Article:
The Tao of Choice

I’m about a month out from a breakup. It didn’t end well. I’m also a good month out from failing a national martial arts exam. The results of the exam were subjective at best, but it still stings. My expectations, hopes, or ideals for both circumstances were shut down and it sucks. I handled it well at first, but I was simply in a kind of denial.

I’ve had horrible gut-wrenching spells of missing that person. I kept thinking, as the brain does, about all the positive things that we experienced leaving little room for the “reasons” behind us splitting up. I’ve been battling loneliness like never before. Compounded with this failed-test experience, I’m just asking to be buried under layers of sand.

I’ve been suspended in lethargy. It’s not quite depression. It’s not quite anxiety. It’s numbness. It’s indifference mixed a shot of self-deprecating ambivalence. In this state you feel more like you’re just existing and not living. Everything feels incidental and without purpose. You’re plagued with onset short-sightedness, reduced to only meet your base creature needs.

And I know, I’m grateful. I get it. I live in one of the most leveraged societies in the world. I can sit in this coffee shop and sip and type without the fear of bombs. From a practical perspective, I am privileged to have grown up int he Western world. I’m aware of this. Does knowing this aid to lessen the impact of my recent circumstance? Not really. Pain is pain regardless of context.

Sometimes we choose the pain, and sometimes the pain chooses us. If you distill this idea, then you’ve reduced it to choice. How appropriate an idea for autonomous free-willed humans? Stay with me.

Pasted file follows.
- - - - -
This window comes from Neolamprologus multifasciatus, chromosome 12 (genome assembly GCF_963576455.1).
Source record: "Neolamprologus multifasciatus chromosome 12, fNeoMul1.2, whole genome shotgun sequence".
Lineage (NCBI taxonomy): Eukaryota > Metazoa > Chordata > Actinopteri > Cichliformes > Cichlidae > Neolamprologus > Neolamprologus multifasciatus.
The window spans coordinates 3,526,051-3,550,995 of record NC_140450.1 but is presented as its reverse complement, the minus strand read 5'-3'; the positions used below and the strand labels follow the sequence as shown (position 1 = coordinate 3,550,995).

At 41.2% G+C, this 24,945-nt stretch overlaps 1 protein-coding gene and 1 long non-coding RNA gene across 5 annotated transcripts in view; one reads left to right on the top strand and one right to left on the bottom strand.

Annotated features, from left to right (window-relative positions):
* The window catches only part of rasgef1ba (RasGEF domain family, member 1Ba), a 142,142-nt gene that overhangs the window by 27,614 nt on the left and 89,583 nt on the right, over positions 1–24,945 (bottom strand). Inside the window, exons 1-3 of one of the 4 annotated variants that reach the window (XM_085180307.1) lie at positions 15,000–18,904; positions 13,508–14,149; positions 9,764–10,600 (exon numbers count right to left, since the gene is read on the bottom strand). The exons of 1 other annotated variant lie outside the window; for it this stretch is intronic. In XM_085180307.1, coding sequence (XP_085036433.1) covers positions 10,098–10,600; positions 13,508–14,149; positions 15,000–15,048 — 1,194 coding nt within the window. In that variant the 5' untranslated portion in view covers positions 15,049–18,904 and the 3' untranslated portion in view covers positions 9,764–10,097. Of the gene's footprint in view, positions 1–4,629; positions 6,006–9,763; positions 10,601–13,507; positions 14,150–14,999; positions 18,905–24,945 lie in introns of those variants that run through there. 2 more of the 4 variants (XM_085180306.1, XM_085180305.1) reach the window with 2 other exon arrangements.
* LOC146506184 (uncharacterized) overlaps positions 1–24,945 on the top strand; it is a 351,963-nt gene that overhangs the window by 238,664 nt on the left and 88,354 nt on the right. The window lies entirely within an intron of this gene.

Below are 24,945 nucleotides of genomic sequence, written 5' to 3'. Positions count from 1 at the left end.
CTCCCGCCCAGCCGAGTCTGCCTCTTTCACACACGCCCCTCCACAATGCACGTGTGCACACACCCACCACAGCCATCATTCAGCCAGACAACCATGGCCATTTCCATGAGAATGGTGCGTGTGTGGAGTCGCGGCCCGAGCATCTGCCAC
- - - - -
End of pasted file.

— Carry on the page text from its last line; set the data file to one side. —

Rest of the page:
If happiness is a choice, then so is misery and vice-versa. Plain and simple. Yes, start to internalize that notion. Scrutinize it. Turn it on its own head. Any way you look at it, approaching it with a kind of with practical dualism (the unity of opposites) is likely the best way to understand it — and is therefore the quickest path to find resolve on the matter.

Drop a stone into a still pond. We see the ripples, but are often ignorant as to why we see them. It is the space between the ripples: the troughs, the rifts, the indented voids that makes the miniature waves possible. This is Yin and Yang in its true essence and application. But don’t be mistaken, these dark and light forces aren’t perpetually opposed to one another; there interrelated, interdependent, and complimentary.

If both of these circumstances had hands, then I’ve allowed them to press my head below water. Without knowing it, I’ve allowed them to control me. They are Yang, advancing and pushing. All I need to do is decide to be Yin, to accept, yield, and redirect their force. My head will get above water. I will breathe in life again.

Nov 1st: The Growth Loop

Suffering or love reveal the PROBLEM.

The problem requires SOLVING.

Solving requires ASKING.

Asking requires COURAGE.

Courage requires BELIEF.

Belief requires TRUST.

Trust requires TRUTH.

Truth reveals the SUFFERING or LOVE needed to heal and restore.

REPEAT. AND GROW.

Photo by nikko macaspac on Unsplash

Little Something-Something on TRUST

For the first time, in some time (if ever, really) I’ve come to loosely experience what trust looks like — looks and feels like. 

It feels like a true connection. Perhaps that’s what’s intended biologically in order to sustain relationships and, in turn, secure the survival of a species. Perhaps. And by true, I mean something unquestioned, clear, and done with absolute intent. It’s a kind of contract I suppose. In the business world you’ll hear things like “this relationship is purely transactional” versus that of “personal” relationship. Something transactional gives way to dry, unemotional compromise whereas something personal gives way to unhinged collaboration.

We certainly build value around trust. Maybe because we know what it is to have trust compromised. It’s a classic case of not knowing the real value of something until it’s gone; this is a widespread sentiment that’s often, and unfortunately, taken for granted. Our propensity to establish trust, to give and maintain value to someone or something is clearly innate. We’re wired to construct value that’s held together by trust.